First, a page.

Another object is to provide a method for direct esterification of tertiary amino alcohols with acids having a more rapid reaction rate.
A still further object is to provide 'a method of preparing procaine which gives yields closely approximating theoretical values.
in accordance with these and other objectives, there is now provided a method for the direct esterification of acids and tertiary amino alcohols in an organic solvent providing high yields of the desired ester product without the use of an added catalyst. Equimolar portions of an acid, such as p-nitrobenzoic acid, and a tertiary amino alcohol, such as diethylarninoethanol, are added to an inert. organic solvent and reacted under reflux conditions. The Water formed from this reaction is continuously taken oil and separated so a to allow the reaction to continue. Failure to remove the water from the reaction would result in substantially reduced yields. Ordinarily, it is convenient to remove the wateras an azeotrope by forming an azeotrope with an inert, substantially Water-immiscible solvent, such as xylene, amylacetate, etc. The boiling point or" the solvent Water azeotrope should not be substantially higher than that of the lower boiling of the principal reactants, which is usually the amino alcohol. While it is possible to calculate the amount of water formed in the reaction and the amount of solvent which will be required to remove it, it is usually more convenient to work with smaller volumes of liquids ice and to employ conventional techniques of collecting the distilled azeotrope, separating the water-immiscible solvent and continuously returning said solvent to the reactor.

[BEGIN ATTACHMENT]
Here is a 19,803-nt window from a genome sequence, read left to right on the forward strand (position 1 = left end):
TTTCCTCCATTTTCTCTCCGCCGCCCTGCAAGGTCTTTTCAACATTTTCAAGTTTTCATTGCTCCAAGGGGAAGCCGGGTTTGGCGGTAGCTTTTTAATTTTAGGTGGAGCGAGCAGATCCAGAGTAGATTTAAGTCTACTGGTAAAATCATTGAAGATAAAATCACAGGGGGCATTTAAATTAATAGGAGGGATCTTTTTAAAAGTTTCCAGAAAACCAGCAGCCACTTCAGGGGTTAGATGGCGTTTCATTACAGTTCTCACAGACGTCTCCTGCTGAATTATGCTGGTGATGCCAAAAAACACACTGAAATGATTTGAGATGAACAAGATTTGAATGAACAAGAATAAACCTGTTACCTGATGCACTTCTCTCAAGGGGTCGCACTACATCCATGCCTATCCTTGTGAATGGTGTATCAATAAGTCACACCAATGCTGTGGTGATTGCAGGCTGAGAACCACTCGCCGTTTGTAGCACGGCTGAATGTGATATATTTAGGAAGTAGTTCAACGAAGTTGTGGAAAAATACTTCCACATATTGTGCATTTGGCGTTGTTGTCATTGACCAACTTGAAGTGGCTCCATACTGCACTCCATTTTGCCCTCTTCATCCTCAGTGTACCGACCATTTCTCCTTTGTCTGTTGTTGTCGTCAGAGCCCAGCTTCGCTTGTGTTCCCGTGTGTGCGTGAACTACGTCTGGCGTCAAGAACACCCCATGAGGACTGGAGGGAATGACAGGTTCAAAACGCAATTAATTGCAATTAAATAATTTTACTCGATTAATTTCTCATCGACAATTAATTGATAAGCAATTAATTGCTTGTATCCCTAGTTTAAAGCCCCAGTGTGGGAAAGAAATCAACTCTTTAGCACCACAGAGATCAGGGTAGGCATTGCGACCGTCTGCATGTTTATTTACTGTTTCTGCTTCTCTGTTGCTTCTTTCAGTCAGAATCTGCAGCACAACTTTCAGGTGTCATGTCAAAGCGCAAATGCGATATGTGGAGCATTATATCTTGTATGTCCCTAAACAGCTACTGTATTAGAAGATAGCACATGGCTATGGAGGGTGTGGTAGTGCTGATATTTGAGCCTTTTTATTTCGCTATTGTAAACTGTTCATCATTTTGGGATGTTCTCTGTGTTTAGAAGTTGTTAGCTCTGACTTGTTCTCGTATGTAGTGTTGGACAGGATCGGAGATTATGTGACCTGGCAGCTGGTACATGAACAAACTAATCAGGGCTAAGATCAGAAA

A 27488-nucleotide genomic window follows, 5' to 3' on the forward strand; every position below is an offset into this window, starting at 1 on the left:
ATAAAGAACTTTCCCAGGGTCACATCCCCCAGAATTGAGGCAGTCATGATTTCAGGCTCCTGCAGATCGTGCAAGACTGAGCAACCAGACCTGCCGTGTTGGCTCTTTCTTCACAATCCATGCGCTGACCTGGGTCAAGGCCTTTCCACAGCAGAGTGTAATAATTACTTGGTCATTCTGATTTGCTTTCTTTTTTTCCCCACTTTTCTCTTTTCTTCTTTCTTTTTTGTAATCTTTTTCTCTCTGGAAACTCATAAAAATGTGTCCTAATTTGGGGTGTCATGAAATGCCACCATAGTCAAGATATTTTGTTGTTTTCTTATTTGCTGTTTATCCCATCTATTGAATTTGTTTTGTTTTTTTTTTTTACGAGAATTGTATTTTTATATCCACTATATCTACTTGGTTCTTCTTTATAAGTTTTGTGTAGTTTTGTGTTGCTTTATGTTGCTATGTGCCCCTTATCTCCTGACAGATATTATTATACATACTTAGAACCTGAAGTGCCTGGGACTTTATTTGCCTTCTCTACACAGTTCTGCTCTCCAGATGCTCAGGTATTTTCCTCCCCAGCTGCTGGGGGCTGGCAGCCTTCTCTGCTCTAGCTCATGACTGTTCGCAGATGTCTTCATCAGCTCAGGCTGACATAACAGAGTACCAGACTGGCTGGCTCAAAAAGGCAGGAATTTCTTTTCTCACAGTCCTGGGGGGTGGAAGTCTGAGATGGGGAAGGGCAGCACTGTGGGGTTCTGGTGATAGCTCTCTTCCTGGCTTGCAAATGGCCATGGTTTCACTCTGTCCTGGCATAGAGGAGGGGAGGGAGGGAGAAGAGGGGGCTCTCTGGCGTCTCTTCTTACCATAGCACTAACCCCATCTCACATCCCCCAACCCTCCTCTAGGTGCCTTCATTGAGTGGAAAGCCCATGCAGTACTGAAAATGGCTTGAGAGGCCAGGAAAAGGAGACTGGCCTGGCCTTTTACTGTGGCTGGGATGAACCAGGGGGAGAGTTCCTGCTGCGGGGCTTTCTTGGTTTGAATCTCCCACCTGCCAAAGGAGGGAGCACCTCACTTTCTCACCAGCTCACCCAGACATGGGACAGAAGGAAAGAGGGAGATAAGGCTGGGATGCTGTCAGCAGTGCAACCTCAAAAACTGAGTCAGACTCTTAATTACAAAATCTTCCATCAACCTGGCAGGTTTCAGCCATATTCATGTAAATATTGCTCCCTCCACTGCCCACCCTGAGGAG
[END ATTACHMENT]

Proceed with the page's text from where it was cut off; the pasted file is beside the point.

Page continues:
The concentration of the reactants in the organic solvent is a factor affecting the yield of the ester product. In general, a greater dilution results in greater yields.